Building custom tooling with a new API, or, How I learned to stop worrying and love Sitecore

So, I was working for a large staffing company and we had a few legacy ASP.NET Web Forms based sites with a large amount of user data to migrate to our regular CMS system called Sitecore.

Above is where users would add and edit content for different sites. And you created and derived templates for various types of content.

Sitecore is an ASP.NET based CMS that exists in both Web Forms and MVC flavors. We had mostly used the Web Forms version.

Our project was a big redesign of a legacy site that we already had. We had some blog posts and other data that we had to dedupe and clean up. My code was maybe 500 lines, but the task was a sticking point for the rest of the team. I suggested the idea of the tool to my colleagues who let me run with it.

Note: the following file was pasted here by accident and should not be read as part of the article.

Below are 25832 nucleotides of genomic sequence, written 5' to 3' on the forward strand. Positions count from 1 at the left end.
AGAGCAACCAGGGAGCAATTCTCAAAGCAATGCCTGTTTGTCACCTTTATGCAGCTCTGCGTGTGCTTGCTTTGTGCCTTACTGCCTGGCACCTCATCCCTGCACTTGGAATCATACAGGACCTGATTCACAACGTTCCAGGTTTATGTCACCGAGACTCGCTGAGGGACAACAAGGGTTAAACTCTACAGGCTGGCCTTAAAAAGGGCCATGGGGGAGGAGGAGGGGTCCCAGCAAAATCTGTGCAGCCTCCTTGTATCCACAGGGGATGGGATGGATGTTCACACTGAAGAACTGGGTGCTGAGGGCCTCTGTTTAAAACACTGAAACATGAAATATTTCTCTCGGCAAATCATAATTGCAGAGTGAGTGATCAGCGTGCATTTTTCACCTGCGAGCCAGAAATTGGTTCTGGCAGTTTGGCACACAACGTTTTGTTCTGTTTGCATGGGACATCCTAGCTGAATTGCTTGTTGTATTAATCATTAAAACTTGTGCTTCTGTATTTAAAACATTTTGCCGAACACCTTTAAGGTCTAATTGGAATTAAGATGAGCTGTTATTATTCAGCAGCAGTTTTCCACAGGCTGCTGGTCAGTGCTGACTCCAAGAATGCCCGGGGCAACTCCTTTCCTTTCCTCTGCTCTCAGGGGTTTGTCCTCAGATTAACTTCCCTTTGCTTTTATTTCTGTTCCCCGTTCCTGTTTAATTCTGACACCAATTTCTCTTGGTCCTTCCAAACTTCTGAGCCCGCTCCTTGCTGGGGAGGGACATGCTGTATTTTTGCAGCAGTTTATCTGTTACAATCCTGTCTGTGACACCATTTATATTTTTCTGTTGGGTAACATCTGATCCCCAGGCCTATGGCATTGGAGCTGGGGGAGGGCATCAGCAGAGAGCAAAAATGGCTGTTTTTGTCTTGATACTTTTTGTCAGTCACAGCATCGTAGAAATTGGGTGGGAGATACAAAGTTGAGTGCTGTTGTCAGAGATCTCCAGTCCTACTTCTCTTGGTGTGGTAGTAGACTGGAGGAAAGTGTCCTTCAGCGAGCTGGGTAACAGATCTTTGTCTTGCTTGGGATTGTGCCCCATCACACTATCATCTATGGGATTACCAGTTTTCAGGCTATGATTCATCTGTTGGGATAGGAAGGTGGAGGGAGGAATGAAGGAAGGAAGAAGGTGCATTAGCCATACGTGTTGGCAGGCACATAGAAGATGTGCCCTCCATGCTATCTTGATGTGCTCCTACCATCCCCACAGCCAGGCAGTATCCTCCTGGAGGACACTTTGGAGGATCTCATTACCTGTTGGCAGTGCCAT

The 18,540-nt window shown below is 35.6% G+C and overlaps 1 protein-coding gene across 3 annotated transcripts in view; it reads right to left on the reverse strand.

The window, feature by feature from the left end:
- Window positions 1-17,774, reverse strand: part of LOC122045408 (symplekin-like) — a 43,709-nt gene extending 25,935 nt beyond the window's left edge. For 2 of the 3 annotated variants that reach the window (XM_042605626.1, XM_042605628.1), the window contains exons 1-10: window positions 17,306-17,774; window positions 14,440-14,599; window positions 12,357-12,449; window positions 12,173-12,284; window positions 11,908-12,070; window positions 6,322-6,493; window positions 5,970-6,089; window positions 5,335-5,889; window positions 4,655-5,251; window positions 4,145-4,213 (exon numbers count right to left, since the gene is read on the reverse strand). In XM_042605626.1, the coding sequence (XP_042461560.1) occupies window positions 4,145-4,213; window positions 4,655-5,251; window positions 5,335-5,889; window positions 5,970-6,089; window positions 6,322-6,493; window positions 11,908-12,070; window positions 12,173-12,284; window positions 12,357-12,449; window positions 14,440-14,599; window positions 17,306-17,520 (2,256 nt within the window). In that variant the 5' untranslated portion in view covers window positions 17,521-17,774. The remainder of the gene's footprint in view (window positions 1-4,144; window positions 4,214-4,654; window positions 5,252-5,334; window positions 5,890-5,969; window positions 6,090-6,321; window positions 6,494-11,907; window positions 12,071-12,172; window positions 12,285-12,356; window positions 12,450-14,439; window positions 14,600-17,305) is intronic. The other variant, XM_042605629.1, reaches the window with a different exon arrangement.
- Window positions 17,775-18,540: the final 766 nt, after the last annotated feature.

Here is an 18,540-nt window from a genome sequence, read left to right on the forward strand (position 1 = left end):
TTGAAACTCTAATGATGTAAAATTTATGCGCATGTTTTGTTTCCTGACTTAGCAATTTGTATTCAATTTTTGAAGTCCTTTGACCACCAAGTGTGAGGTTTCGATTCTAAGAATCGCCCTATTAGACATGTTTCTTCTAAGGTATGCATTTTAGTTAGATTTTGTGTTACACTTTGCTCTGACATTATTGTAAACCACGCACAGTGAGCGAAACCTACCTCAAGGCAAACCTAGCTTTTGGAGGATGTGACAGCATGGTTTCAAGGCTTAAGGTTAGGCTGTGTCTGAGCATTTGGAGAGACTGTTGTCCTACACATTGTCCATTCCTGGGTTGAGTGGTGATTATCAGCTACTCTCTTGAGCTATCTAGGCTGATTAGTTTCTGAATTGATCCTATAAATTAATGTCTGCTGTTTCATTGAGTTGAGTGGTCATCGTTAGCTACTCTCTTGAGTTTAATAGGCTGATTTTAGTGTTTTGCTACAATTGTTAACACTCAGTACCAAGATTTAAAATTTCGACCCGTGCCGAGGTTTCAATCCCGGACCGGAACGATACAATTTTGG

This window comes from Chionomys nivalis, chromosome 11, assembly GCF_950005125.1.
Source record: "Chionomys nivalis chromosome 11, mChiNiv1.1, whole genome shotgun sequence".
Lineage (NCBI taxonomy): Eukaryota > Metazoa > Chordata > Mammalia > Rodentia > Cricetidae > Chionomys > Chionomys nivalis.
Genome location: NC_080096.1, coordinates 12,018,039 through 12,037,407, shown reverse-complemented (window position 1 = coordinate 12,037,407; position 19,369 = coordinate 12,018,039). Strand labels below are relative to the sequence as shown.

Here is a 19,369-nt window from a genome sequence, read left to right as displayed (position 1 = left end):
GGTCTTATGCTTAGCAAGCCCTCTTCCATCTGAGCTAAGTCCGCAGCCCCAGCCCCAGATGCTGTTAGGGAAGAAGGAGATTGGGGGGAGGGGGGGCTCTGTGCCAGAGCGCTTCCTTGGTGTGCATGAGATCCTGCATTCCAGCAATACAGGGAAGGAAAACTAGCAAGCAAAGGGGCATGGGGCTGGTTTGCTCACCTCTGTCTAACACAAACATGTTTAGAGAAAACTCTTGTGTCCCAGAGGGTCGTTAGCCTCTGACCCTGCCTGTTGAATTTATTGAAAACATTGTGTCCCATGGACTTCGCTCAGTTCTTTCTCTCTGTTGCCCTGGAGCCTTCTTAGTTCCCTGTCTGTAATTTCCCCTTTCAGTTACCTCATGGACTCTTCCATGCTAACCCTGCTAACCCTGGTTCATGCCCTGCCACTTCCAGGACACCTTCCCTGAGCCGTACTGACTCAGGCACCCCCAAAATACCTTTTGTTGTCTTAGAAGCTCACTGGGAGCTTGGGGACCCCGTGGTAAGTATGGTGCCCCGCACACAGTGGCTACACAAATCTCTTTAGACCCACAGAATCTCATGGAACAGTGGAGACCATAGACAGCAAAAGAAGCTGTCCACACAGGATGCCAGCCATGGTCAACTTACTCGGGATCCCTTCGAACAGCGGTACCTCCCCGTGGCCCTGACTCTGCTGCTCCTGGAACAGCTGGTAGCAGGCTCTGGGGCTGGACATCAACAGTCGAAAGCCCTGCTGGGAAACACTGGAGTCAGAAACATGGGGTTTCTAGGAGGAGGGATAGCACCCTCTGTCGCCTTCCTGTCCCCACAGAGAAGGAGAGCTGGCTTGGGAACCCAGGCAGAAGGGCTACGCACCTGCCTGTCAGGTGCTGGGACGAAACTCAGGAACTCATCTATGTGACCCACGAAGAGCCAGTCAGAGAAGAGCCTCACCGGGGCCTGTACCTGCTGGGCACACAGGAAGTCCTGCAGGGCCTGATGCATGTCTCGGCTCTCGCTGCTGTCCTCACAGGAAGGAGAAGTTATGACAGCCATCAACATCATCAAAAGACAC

We had a bunch of data and duplicate data we had to clean up and import to Sitecore, so I studied the Sitecore API to transform all the data we had into Sitecore’s traditional data structure called Items. And Items existed for different kinds of objects, depending on what template you derived from, Folder, Page, Layout, SubLayout, etc.

So I wrote a tool that would strip out duplicates from the data that we already had, move it all into Sitecore items where it can be easily manipulated and stored using Sitecore’s .NET API from SQL Server.

The tool took a while to run, but it worked the first time and it saved the other 3 people who were working on it a few weeks of effort. And it only took me a week or so to write the tool itself.

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